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Medicare’s financial problems affect the entire budget, and are largely responsible for projected increases in federal deficits.
The poverty rate in 2009 was 14.3 percent, up from 13.2 percent in 2008. This is the highest rate since 1994.
The rapid growth in health care costs is the largest and fastest growing fiscal challenge.
The report focuses on the fiscal conditions in six heavily populated states which together account for a third of the nation's population and almost 40 cents of every dollar in spending by state and local governments.
Americans must task their newly elected officials with tackling the nation's debt — and hold them accountable for results.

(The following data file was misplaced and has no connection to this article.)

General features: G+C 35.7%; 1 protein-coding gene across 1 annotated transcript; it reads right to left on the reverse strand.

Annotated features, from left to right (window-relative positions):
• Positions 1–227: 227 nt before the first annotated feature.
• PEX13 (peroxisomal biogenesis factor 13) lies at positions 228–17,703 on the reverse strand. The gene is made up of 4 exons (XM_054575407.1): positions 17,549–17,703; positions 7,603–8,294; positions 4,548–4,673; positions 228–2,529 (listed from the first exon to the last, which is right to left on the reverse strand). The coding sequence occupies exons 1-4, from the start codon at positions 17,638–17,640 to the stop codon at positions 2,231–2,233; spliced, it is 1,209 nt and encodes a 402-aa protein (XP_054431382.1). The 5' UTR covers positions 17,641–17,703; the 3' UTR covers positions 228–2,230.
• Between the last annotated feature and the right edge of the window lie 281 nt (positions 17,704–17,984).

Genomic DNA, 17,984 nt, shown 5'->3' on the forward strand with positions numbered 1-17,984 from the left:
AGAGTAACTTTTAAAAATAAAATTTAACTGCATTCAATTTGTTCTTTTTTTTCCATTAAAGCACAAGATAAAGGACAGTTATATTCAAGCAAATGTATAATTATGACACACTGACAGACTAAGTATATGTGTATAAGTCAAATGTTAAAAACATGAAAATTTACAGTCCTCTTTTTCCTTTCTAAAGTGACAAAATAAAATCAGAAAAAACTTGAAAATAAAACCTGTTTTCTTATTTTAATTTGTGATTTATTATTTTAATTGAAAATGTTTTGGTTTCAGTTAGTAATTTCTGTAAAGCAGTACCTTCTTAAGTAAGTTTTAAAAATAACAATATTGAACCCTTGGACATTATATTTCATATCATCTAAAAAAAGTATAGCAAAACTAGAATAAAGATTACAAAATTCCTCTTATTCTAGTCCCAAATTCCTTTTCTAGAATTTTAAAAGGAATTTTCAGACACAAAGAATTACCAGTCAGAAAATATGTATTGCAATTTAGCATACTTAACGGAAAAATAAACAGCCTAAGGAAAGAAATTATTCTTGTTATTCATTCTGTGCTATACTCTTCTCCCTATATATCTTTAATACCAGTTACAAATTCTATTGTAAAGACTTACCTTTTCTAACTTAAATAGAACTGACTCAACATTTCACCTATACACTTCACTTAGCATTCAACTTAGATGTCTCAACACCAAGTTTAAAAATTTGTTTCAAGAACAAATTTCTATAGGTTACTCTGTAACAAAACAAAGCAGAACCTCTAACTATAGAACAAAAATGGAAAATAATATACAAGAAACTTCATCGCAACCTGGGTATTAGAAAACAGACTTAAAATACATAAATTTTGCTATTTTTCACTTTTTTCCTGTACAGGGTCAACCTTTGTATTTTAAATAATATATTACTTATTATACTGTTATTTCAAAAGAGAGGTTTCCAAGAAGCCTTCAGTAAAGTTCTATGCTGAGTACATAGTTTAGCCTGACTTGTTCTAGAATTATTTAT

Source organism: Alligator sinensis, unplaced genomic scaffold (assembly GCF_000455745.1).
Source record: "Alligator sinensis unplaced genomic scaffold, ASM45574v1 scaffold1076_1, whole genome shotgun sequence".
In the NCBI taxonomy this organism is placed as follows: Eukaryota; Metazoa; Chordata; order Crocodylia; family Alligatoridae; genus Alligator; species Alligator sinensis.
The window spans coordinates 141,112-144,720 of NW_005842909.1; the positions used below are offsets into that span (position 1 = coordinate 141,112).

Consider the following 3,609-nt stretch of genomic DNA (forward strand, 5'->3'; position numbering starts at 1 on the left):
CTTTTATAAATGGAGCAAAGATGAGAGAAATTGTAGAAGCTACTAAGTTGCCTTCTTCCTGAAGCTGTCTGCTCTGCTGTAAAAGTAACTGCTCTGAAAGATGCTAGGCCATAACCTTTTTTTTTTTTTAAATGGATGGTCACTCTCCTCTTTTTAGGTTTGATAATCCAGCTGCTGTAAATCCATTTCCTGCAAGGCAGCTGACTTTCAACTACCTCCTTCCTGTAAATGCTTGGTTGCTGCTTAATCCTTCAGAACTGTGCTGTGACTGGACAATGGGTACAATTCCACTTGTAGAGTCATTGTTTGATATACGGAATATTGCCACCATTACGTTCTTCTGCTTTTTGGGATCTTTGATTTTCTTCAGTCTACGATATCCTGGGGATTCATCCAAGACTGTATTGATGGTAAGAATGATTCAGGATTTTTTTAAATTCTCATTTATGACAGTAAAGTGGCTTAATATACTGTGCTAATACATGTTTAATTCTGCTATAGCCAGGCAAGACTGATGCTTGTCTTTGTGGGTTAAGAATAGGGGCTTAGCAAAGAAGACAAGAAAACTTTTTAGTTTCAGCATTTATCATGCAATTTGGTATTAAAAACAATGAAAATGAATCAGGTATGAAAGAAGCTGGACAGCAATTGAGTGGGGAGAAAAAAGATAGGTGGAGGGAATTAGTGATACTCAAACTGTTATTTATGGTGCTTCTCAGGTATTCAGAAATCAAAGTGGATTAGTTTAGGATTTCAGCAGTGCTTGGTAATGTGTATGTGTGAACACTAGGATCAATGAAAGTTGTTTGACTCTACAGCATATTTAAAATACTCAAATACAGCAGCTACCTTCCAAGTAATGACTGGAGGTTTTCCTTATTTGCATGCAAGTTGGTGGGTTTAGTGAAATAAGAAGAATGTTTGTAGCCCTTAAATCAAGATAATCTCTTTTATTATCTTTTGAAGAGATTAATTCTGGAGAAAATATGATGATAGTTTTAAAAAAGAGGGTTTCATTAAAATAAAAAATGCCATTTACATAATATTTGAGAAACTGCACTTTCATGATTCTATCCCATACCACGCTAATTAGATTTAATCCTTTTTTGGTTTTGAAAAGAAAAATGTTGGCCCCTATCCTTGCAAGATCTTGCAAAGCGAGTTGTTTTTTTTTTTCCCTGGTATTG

Convened in November 2012, "Post-Election: The Fiscal Cliff and Beyond" brought together top elected leaders and policy experts to discuss potential paths forward for America.
The Trustees warn that Congress and the Administration should work "with a sense of urgency" to put the program on a sustainable path.
Medicare is a large share of the budget, and it is projected to grow.
An overwhelming majority of voters (91%) feel that a stable fiscal foundation will lead to growth; 8 in 10 say addressing the long-term debt will improve economic mobility and opportunity for all Americans.